The Bradley School
Learning That Makes a Difference
Students who suffer from mental, emotional, and behavioral disorders often struggle to learn in traditional classroom settings. They might have trouble paying attention or following directions, or their strong emotions may lead to challenges with interpersonal relationships. Students in these situations will benefit from a different kind of academic experience that helps them address the underlying challenges which keep them from succeeding in class.
Education with Standards and Structure
The Bradley School is a licensed, private academic school for elementary and secondary students. Our school serves the students who reside at The Bradley Center as well as students who commute from surrounding school districts. All Bradley School academic programs are operated according to the guidelines set by the Pennsylvania Department of Education (PDE) with regard to special education regulations. All of our teachers are certified by PDE, and our structured classrooms are supported by highly-qualified teachers’ assistants, Master’s level therapists, and a certified principal and special education supervisor.
Individualized Education Plans (IEPs)
Students at The Bradley School learn through highly individualized education plans (IEPs) to help them achieve their full potential academically, socially, and emotionally. This is achieved through the use of the Sanctuary Model®, SOAR (Safe, On-Task, Accountable, Respectful) Behavior Modeling, and the School-Wide Positive Behavior Support Program. Each student’s behavioral progression is evaluated daily, and their IEP and curriculum goals are reassessed on a weekly basis to determine whether a student is making progress or whether new adjustments to the plan need to be made.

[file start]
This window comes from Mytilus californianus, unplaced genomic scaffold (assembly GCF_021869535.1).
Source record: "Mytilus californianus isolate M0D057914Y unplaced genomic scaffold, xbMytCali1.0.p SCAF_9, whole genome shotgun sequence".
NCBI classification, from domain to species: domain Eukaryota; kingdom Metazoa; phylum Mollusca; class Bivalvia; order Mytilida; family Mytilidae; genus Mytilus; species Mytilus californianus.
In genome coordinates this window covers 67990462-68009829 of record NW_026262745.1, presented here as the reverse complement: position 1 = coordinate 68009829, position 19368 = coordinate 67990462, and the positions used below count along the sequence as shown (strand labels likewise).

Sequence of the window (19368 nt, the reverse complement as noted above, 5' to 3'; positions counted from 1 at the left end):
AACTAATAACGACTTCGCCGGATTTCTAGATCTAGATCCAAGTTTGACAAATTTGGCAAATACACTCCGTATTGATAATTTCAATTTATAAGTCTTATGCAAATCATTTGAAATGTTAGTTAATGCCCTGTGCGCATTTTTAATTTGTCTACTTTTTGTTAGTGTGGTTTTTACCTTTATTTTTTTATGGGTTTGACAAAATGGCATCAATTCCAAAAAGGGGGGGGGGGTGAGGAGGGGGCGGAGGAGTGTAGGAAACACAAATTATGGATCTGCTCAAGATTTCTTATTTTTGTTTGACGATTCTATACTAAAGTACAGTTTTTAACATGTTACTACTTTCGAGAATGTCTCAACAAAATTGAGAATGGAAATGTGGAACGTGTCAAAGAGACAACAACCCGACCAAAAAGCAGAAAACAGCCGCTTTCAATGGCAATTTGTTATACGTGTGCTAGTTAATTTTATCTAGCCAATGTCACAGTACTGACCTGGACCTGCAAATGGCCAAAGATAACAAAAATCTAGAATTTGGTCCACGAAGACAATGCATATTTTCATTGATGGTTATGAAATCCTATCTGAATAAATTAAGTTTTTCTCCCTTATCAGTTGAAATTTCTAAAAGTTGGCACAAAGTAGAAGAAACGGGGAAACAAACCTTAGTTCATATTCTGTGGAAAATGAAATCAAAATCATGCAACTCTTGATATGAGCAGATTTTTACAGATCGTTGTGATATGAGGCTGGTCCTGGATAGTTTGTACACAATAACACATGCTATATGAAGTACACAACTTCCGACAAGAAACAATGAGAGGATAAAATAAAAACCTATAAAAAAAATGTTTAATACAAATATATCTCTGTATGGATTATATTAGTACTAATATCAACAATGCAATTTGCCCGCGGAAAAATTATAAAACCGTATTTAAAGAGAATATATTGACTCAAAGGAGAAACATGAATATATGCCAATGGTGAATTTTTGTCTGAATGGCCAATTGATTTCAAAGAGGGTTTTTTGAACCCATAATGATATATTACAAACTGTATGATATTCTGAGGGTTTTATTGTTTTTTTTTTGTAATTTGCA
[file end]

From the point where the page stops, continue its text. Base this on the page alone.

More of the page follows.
“The Bradley School accepted a student from our district who had experienced great difficulties attending school. When we considered outside placement for the young man, I told his family that I had faith your program would be a good fit and promised that we would all work together to address the challenges that he was experiencing. That faith has been justified.
I am delighted to report that our student is now attending school regularly, making friends with his peers, and even talking about trying to join the district’s basketball team. In addition, this young man had never previously been able to ride the school bus because of anxiety issues. He is now riding the district buses unaccompanied both ways. For a student who missed more than 100 school days, this truly is an extraordinary accomplishment that represents enormous progress for this young man, and both his family and the district are truly appreciative.”